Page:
He completed high school at the age of 9, had a B.Sc at 10, an M.Sc in Physics at 12, and a PhD in Quantum Computing from the Indian Institute of Science (IISc), Bangalore, at 21. In 2003, Time named him among the world's seven most gifted youngsters. Now, at age 22, Patna-born prodigy Tathagat Avtar Tulsi has become possibly the youngest assistant professor at IIT.
Tulsi will teach Physics at IIT Bombay from July 19, having chosen the institute over Waterloo University, Canada, and the Indian Institute of Science Education & Research (IISER), Bhopal, both of which had offered him jobs.
"I turned down Waterloo despite an impressive pay package because I do not want to go abroad now," Tulsi told The Indian Express over the phone from Patna. "My dream is to set up a lab focused on quantum computation in India, and one day help develop a largescale quantum computation-based supercomputer. IIT Bombay offers me these possibilities."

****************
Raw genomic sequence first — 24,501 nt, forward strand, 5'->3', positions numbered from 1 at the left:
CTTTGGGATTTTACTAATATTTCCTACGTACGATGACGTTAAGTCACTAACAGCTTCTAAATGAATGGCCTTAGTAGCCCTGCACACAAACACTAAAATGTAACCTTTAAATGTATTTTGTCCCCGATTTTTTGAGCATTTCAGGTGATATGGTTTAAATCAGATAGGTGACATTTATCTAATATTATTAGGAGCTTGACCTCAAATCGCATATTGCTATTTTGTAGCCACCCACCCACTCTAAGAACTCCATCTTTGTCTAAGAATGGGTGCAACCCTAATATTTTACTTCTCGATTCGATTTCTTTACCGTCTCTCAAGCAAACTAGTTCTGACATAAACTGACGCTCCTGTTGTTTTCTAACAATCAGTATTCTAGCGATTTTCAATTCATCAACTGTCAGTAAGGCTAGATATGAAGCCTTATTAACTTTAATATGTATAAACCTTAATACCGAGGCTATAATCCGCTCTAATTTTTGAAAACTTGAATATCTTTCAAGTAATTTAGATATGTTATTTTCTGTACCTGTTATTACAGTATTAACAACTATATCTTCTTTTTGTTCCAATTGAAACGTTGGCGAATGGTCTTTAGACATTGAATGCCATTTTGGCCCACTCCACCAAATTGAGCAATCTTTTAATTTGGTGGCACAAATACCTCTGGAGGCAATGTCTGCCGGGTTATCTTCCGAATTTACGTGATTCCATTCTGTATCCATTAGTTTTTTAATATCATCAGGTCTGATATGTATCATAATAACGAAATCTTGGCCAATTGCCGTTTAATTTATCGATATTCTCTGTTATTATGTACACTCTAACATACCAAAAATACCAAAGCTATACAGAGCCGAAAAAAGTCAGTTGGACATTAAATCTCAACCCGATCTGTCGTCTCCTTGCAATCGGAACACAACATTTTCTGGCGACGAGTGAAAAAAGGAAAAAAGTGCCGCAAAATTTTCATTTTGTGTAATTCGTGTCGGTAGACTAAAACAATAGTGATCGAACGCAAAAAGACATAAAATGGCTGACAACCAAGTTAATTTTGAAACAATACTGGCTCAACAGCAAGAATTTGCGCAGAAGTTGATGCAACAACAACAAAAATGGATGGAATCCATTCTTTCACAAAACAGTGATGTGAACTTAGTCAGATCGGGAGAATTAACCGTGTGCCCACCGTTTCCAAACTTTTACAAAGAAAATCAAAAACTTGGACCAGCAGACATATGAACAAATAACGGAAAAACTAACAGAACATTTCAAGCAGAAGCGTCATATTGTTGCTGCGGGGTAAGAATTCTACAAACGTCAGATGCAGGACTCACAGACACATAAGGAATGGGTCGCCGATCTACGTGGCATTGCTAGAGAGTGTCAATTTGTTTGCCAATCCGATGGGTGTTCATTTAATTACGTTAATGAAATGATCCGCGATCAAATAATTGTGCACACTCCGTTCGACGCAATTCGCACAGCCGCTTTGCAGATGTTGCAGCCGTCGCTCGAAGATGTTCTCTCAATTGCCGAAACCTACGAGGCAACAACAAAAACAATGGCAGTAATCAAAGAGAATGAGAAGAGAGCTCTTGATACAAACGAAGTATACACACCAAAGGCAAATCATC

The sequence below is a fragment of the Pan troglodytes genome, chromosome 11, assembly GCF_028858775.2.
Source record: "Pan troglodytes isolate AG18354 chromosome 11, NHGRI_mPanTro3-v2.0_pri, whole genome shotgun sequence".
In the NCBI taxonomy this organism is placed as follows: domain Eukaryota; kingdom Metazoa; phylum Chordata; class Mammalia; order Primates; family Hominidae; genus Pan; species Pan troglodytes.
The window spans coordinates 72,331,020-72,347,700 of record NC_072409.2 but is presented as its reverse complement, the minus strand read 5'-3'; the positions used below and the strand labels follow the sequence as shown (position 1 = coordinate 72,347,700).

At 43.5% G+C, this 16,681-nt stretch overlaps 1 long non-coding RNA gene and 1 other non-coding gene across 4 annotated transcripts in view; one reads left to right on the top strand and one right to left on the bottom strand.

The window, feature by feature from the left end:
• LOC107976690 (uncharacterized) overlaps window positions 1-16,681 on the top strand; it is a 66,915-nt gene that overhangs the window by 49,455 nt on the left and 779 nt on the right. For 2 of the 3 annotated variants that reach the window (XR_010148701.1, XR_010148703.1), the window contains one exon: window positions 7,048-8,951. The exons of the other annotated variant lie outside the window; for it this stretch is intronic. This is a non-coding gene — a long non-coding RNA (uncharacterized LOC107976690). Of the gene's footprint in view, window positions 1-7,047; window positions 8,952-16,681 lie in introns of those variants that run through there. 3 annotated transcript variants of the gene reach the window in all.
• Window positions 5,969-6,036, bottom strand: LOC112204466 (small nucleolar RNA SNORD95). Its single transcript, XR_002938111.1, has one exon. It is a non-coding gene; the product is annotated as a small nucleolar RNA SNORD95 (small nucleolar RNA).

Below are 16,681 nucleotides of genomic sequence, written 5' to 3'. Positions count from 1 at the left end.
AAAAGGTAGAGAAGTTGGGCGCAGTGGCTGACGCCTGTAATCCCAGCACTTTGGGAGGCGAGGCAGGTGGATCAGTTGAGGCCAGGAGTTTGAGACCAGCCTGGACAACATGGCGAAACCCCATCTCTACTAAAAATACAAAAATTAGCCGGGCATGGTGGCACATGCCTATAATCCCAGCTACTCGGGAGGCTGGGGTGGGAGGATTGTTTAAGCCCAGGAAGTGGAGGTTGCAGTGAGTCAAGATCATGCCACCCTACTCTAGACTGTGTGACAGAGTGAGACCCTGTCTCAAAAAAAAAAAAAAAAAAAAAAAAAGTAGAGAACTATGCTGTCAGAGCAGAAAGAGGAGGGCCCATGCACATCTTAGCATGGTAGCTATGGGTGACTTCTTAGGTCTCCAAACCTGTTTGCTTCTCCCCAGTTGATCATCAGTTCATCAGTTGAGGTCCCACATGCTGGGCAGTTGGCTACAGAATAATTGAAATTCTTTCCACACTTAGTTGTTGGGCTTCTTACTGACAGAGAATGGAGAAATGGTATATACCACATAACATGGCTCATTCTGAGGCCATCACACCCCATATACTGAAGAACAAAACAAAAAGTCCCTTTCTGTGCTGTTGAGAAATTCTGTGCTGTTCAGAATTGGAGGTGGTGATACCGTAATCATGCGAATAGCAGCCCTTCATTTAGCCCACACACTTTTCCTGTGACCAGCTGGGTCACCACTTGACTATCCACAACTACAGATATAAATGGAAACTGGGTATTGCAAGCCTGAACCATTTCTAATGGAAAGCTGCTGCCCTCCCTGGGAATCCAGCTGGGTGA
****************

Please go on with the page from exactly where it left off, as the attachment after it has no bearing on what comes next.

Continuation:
IIT Bombay confirmed that Tulsi is set to join its faculty. In an appointment letter sent on June 30, IIT Bombay Director Prof Devang V Khakar informed Tulsi that the institute's Board of Governors was pleased to offer him assistant professorship on contract at the Department of Physics.
Hailed early as a wonder boy, Tulsi suffered humiliation in August 2001 when a delegation of scientists taken by the Department of Science & Technology to Lindau in Germany for an interaction with Nobel laureates, suggested that he was a "fake prodigy" who had "mugged up" jargon which he spouted unthinkingly.
A hurt Tulsi went into a shell for several years. He returned to news this February after he became the youngest holder of a PhD in India.
"Back then it hurt a lot. But I have put the humiliation behind me, and now feel that I have achieved something. I am very happy to join an IIT as faculty. I am looking forward to teaching and research," Tulsi said.
Source:- Yahoo news